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Published in the UK by
Jonathan Cape
Penguin Random House

UK paperback
Penguin Random House


an incredibly gripping book … Miles’s masterful work is … a powerful read
Siofra Pierce, The Irish Times

enthralling ... Miles’s unpicking of his two stories is impressive and he tells them with admirable lucidity
Michael Prodger, The Sunday Telegraph

a thrilling read
Kathryn Hughes, The Guardian

Jonathan Miles reconstructs one of the most riveting relationships in modern cultural history … Miles has a
novelist’s eye for intrigue and detail which keeps the narrative building …
Kelly Grovier, The Observer

Miles has a voracious pen and a veracious purpose ... Skilful ... vivid ... history dressed as fiction
Alex Danchev, Times Literary Supplement

in his authoritative study Miles navigates a broad canvas, taking in a swathe of history, the sinking, the
scandal, the painting and the politics. The book grips from the start … packed with all the elements of a
ripping yarn Miles’s account of the voyage is compelling … a scholarly, gripping and grisly read to get
swept up in, though it’s definitely one for the flight rather than the cruise
Lynn McCarry, The Herald

Miles does not flinch from delivering the full story ... compelling
Arabella Edge, The Daily Telegraph

this fascinating account … expertly explored
William Boyd, The Spectator

a compelling picture of disaster, desperation and dishonour
The Sunday Telegraph

Miles’s consistently fascinating and vivaciously written book: a palpable sense of anger … so effectively
powers his descriptive writing. He captures the sense of rising alarm as the ship approaches its fate, and
pulls out all the stops when describing conditions on the raft … if there are times when Miles seems to be
writing more like a novelist than a historian it doesn’t matter
Andrew Motion, The Guardian

Miles held my attention from the first scene
Christopher Hudson, ‘Critic’s Choice’ -The Daily Mail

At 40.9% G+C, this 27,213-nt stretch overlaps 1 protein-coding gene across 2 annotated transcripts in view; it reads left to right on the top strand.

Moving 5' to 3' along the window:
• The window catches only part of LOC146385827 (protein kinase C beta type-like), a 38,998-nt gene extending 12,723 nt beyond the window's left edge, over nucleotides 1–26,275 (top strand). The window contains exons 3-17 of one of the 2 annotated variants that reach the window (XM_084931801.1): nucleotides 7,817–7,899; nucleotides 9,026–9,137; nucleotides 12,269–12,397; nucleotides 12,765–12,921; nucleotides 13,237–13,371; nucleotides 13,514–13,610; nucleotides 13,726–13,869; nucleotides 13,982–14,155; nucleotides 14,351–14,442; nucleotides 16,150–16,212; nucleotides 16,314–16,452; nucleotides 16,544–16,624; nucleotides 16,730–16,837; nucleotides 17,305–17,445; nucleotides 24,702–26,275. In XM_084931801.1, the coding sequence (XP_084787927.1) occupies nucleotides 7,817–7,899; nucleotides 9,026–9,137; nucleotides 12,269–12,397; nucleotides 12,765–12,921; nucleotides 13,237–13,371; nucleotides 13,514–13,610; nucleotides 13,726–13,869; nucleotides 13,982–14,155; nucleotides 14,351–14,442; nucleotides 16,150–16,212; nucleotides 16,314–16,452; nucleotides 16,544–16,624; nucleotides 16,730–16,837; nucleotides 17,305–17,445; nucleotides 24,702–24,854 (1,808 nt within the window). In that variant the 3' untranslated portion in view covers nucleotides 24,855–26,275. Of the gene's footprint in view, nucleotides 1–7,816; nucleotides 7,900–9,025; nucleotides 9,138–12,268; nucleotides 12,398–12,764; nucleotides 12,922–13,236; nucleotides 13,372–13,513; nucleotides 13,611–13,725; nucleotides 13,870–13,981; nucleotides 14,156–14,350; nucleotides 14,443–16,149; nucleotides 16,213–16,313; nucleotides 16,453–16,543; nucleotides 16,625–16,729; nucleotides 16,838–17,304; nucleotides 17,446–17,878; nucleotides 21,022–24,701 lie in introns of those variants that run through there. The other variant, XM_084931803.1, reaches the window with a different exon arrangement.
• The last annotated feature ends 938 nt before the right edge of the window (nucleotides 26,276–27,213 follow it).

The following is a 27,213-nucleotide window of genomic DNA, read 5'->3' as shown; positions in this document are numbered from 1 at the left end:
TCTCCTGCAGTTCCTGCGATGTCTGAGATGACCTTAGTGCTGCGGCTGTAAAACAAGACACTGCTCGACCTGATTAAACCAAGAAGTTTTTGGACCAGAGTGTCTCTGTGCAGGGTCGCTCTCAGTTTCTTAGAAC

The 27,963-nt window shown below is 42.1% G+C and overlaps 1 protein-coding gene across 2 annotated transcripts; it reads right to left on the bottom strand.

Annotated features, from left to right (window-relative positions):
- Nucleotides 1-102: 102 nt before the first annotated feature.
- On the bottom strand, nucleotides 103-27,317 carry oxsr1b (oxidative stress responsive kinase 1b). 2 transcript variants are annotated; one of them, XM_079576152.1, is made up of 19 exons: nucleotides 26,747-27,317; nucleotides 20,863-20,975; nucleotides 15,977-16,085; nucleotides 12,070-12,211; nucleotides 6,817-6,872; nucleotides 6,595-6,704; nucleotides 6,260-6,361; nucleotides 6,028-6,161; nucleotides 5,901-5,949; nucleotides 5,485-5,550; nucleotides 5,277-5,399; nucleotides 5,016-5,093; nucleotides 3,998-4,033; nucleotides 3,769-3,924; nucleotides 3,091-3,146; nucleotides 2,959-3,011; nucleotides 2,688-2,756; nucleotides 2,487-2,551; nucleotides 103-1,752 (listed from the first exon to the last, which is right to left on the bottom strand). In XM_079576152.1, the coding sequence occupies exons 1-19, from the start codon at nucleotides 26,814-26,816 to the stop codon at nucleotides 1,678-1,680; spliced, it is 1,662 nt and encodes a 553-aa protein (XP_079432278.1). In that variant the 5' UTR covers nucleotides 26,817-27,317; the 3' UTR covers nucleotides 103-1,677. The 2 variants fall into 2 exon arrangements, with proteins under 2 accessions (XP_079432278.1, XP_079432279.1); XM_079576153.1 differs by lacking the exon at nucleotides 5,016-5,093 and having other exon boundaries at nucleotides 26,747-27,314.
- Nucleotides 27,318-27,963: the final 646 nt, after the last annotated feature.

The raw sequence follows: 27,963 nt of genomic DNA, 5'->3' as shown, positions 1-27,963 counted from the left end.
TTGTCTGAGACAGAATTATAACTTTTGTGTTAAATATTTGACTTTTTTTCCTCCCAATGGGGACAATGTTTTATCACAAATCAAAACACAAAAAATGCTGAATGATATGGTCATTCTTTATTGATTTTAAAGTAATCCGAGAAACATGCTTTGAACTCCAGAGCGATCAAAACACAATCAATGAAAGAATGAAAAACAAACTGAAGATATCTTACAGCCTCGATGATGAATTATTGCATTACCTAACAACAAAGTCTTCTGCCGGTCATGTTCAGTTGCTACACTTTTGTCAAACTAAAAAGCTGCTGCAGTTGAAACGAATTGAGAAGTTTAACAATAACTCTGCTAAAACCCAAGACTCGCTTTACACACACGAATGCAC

combining a gripping narrative … with an insightful analysis
Nick Rennison, The Sunday Times

an impressively balanced illumination of the social, political and artistic dimensions of events … immense
readibility, an observant eye for telling detail and a dry, understated wit
Philip McEvansoneya The Eire Sunday Business Post

Philip Hook , The Royal Academy Magazine

Both meticulously accurate and profoundly imaginative.
Rupert Christiansen, Literary Review

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The spellbinding characters and lucid writing make this a genuine page-turner
Winston F. Groom, author of 1942, Patriotic Fire and Forrest Gump

Hard to put down … The saga of Gericault’s Medusa also illuminates vividly a little known period of French history
Sir Alistair Horne, author of La Belle France and The Savage War of Peace

With powerful prose and riveting detail, Jonathan Miles has taken the story behind one of the world's most famous paintings and woven it into a timeless tale of betrayal and survival
Candice Millard, author of The River of Doubt: Theodore Roosevelt’s Darkest Journey


The Raft of the Medusa hangs in the Louvre, and its artistic significance is well known — its intimate depiction of emotional wretchedness helped stimulate the Romantic movement. Less known is that the painting played an intriguing role in volatile Restoration politics, the result of a collaboration between the artist and one of the wreck’s survivors, now enthrallingly recounted in The Wreck of the Medusa by Jonathan Miles. Although marketed as another sea disaster tale (and the wreck is grippingly recounted), the book is as revealing about the powerfully resistant art of two colorful figures in post-Napoleonic France. ... The narrative is brilliantly meted out. Sections alternate among the wreck itself, the tortured and bizarre life of the artist and the political upheavals in France.
The New York Times & International Herald Tribune

Jonathan Miles, the author of this excellent account, tells the story quickly and well. … Miles has taken a shipwreck and placed it into its political and historical and artistic context. We can only hope he writes more books as fine and compelling as The Wreck of the Medusa.
Anthony Brandt – The American Scholar

part ripping yarn, part political analysis and part art history … compulsive, page-turning stuff … Miles has powerfully retold a tale that is still, as it was two centuries ago, more disturbing than fiction
Martin Gayford, Bloomberg News

Miles shows consummate skill in rendering the richly varied atmosphere of the African coast … His portrait of Paris under the newly restored Bourbon regime is no less brilliant in evoking the atmosphere of a city weakened by avarice, corruption, and indifference. … Miles' superbly drawn Gericault
Dean Ferguson, editor of Transformation (San Francisco) in MRZine

The story is riveting enough on its own macabre merits, but Miles makes it more gripping still, chiefly through his deft reconstruction using scattered accounts and conflicting records.  He also makes a wise casting decision: as heroes, we get the Medusa survivor Alexandre Correard and the contemporary painter Theodore Géricault - Miles uses their contrasting personalities to forge a sort of Gallic Woodward-and-Bernstein dialectic, then pits the pair against the newly restored Bourbon monarchy and its shameful post disaster attempts at saving face by suppressing the facts.